On Friday evening, images emerged of Chinese Communist Party leader Xi Jinping having his predecessor, former President Hu Jintao, removed from the Chinese Party Congress. Voices from across the world were quick to express shock and disgust.
“It is clear that Xi controls the Party Congress and wanted to show his muscles to the world by humiliating Hu Jintao in front of the foreign press,” said Sen. Marsha Blackburn (R-TN).
“Watch this chilling and Orwellian scene. Hu gets heave ho. Xi you later Hu.” said James Stavridis, retired US Navy Admiral and former Supreme Allied Commander at NATO.
The party congress is a highly choreographed event the New York Times reports, making Hu’s unexpected removal all the more concerning. The former president attempted to talk to Xi as he was being dragged away.
Some reports and commentators tried to suggest that Hu might have been feeling unwell, but video of the incident showed that he was resisting repeatedly as he was being removed from the room, looking confused and angry at being hauled away.
Hu was removed from Beijing’s Great Hall of the People not long before Xi was to give a major speech to some 2,300 key CCP officials. Xi ended the two-term limit for presidents in 2018 and is now expected to be officially confirmed for a third term as the CCP general secretary. He serves as both general secretary of the Communist Party, president and head of the armed forces and is often referred to as “Paramount,” or “Supreme Leader.”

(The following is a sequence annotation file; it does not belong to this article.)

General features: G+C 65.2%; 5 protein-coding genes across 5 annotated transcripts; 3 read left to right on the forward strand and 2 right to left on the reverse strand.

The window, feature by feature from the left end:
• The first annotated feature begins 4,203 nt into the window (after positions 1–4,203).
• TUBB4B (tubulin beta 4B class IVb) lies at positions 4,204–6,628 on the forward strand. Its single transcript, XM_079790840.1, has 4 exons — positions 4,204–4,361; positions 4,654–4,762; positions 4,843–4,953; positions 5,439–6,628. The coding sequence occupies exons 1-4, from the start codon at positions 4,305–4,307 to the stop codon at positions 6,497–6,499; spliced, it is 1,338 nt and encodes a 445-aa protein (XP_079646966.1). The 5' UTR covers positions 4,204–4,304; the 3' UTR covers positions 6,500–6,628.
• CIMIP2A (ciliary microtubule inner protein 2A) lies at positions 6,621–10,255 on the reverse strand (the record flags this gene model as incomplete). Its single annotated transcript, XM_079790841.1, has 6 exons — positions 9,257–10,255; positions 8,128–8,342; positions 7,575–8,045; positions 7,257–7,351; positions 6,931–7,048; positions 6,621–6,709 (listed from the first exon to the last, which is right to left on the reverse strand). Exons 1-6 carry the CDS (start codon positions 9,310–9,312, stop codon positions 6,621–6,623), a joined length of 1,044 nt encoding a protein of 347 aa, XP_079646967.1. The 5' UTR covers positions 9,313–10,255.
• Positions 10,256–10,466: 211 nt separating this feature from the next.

The video leaked to Western media platforms, such as Twitter, and quickly went viral. However, it was completely absent from China’s heavily censored social media platforms.
Xi spoke at the opening session of the congress on Sunday, which occurs only once every five years, signaling a pending move on Taiwan, celebrated Beijing’s defeat of Hong Kong’s aspirations of democracy and vowed to defeat COVID.
He also struck a stridently nationalistic tone at the opening of the 20th Party Congress, which seems set to affirm him as leader for life. He seemed to embrace that his muscular government is on a collision course with the West and intends to take over Taiwan.
Blackburn and Stavridis weren’t the only ones to respond to the move, and other commentators on Twitter and elsewhere were quick to denounce Xi over the removal.
Monica Crowley, a former Treasury official, wrote, “The ruthless brutality of the communist purge. Absorb this.”
“Worst case scenario is Xi just pulled a macabre power move intentionally done in front of the country and the world and we all just witnessed a political purge served ice cold,” said Melissa Chan, reporter at VICE.
GBNews Darren Grimes pointed out, “The way in which the frightened, ashen faces refuse to look at their former leader. An awful sight of communism in action.”
Emily Maitlis, author and journalist, said, “Hard to overstate just what a chilling moment this was at the end of a highly choreographed Congress. Xi – Chinese leader who has changed rules to allow for indefinite terms in office – has his predecessor Hu taken away.”
John Bryant, CEO of Operation Hope, highlighted that “Everyone in Chinese leadership must walk around completely paranoid and stressed out, every day of their lives — that this, could happen to them. No words.”
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